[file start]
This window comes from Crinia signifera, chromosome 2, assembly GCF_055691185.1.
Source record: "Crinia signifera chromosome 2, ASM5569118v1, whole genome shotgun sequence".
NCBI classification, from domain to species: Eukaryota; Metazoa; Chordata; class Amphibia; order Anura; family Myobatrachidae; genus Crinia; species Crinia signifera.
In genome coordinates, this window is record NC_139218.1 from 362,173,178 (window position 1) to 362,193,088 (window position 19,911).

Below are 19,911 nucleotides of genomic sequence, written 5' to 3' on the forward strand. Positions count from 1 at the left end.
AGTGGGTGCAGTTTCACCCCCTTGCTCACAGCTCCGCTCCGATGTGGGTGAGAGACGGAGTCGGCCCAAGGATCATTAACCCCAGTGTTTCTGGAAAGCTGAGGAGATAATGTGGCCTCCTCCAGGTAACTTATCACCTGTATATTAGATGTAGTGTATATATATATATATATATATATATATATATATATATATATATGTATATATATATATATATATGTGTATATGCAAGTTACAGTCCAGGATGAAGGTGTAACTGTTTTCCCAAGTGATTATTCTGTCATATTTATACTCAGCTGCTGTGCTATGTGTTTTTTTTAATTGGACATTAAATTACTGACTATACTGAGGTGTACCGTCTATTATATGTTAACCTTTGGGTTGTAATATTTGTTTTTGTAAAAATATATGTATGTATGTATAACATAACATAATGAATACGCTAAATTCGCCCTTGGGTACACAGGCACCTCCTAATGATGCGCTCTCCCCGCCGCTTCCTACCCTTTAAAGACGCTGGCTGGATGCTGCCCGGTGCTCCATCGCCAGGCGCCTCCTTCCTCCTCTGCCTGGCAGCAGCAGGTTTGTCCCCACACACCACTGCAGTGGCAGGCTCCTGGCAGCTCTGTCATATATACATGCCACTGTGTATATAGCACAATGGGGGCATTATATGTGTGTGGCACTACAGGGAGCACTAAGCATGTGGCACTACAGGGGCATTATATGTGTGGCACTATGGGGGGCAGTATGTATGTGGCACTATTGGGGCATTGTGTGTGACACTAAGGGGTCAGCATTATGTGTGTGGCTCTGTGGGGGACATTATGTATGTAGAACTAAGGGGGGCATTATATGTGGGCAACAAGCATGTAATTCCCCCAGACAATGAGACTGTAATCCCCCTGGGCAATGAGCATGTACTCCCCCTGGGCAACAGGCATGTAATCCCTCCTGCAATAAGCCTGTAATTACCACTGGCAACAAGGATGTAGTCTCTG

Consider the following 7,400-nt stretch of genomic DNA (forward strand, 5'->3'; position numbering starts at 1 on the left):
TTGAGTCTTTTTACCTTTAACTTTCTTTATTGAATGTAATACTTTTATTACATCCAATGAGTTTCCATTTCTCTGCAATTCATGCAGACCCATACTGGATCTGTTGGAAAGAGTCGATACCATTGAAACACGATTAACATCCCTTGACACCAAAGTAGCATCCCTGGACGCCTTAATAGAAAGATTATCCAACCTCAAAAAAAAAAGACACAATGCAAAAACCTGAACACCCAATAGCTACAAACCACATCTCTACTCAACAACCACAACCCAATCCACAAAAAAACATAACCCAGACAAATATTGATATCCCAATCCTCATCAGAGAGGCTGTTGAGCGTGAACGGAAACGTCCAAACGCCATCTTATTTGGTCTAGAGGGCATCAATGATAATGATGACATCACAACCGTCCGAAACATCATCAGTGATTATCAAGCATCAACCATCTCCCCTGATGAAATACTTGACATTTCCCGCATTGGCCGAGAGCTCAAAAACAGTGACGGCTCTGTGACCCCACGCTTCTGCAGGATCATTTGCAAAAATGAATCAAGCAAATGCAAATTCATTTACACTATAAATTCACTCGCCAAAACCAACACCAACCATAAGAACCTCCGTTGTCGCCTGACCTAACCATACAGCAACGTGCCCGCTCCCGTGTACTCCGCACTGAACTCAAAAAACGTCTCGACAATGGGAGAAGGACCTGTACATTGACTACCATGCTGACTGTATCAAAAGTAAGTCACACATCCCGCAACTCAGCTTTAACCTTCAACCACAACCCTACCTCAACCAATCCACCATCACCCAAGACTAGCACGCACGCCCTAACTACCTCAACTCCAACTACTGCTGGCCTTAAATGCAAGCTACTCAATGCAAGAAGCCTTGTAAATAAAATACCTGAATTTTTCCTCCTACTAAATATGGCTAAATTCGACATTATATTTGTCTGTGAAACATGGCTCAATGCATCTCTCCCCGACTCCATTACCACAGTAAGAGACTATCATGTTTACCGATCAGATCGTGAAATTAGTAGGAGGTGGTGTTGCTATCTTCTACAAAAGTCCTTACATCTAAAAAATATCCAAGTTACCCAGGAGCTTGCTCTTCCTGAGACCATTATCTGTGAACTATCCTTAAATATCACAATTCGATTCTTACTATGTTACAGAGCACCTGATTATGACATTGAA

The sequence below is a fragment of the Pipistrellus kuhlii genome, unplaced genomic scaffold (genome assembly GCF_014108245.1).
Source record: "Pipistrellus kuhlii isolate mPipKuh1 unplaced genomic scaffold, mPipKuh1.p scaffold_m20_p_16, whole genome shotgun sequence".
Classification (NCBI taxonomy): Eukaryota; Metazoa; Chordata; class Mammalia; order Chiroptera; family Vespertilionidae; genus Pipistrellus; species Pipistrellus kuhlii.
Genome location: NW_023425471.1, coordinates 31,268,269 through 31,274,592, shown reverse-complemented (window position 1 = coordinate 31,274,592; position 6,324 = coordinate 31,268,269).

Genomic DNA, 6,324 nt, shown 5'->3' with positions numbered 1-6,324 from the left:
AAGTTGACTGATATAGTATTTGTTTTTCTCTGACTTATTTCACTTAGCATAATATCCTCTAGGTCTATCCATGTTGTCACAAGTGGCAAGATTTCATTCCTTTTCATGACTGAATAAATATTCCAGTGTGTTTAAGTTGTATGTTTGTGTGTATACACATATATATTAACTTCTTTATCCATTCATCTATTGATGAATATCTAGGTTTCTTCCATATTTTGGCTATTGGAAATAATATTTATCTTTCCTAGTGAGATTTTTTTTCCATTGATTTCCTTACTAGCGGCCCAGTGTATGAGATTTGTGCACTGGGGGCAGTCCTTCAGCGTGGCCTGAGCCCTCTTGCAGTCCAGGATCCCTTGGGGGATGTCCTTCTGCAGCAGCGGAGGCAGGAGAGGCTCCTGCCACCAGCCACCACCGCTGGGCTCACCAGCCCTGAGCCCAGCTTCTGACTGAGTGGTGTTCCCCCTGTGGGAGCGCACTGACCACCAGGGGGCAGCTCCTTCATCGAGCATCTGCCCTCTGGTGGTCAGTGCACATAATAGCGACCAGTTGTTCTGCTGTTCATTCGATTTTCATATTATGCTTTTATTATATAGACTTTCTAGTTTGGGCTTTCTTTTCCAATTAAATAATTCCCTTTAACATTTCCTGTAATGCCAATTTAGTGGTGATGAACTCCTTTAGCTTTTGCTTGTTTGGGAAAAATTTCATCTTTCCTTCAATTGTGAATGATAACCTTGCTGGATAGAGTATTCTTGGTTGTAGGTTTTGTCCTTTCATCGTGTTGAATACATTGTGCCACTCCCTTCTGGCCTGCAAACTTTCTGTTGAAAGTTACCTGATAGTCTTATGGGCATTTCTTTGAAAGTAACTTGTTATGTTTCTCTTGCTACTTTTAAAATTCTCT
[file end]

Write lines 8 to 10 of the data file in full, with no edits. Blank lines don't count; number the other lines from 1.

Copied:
TTGAGTCTTTTTACCTTTAACTTTCTTTATTGAATGTAATACTTTTATTACATCCAATGAGTTTCCATTTCTCTGCAATTCATGCAGACCCATACTGGATCTGTTGGAAAGAGTCGATACCATTGAAACACGATTAACATCCCTTGACACCAAAGTAGCATCCCTGGACGCCTTAATAGAAAGATTATCCAACCTCAAAAAAAAAAGACACAATGCAAAAACCTGAACACCCAATAGCTACAAACCACATCTCTACTCAACAACCACAACCCAATCCACAAAAAAACATAACCCAGACAAATATTGATATCCCAATCCTCATCAGAGAGGCTGTTGAGCGTGAACGGAAACGTCCAAACGCCATCTTATTTGGTCTAGAGGGCATCAATGATAATGATGACATCACAACCGTCCGAAACATCATCAGTGATTATCAAGCATCAACCATCTCCCCTGATGAAATACTTGACATTTCCCGCATTGGCCGAGAGCTCAAAAACAGTGACGGCTCTGTGACCCCACGCTTCTGCAGGATCATTTGCAAAAATGAATCAAGCAAATGCAAATTCATTTACACTATAAATTCACTCGCCAAAACCAACACCAACCATAAGAACCTCCGTTGTCGCCTGACCTAACCATACAGCAACGTGCCCGCTCCCGTGTACTCCGCACTGAACTCAAAAAACGTCTCGACAATGGGAGAAGGACCTGTACATTGACTACCATGCTGACTGTATCAAAAGTAAGTCACACATCCCGCAACTCAGCTTTAACCTTCAACCACAACCCTACCTCAACCAATCCACCATCACCCAAGACTAGCACGCACGCCCTAACTACCTCAACTCCAACTACTGCTGGCCTTAAATGCAAGCTACTCAATGCAAGAAGCCTTGTAAATAAAATACCTGAATTTTTCCTCCTACTAAATATGGCTAAATTCGACATTATATTTGTCTGTGAAACATGGCTCAATGCATCTCTCCCCGACTCCATTACCACAGTAAGAGACTATCATGTTTACCGATCAGATCGTGAAATTAGTAGGAGGTGGTGTTGCTATCTTCTACAAAAGTCCTTACATCTAAAAAATATCCAAGTTACCCAGGAGCTTGCTCTTCCTGAGACCATTATCTGTGAACTATCCTTAAATATCACAATTCGATTCTTACTATGTTACAGAGCACCTGATTATGACATTGAA

The sequence below is a fragment of the Pipistrellus kuhlii genome, unplaced genomic scaffold (genome assembly GCF_014108245.1).
Source record: "Pipistrellus kuhlii isolate mPipKuh1 unplaced genomic scaffold, mPipKuh1.p scaffold_m20_p_16, whole genome shotgun sequence".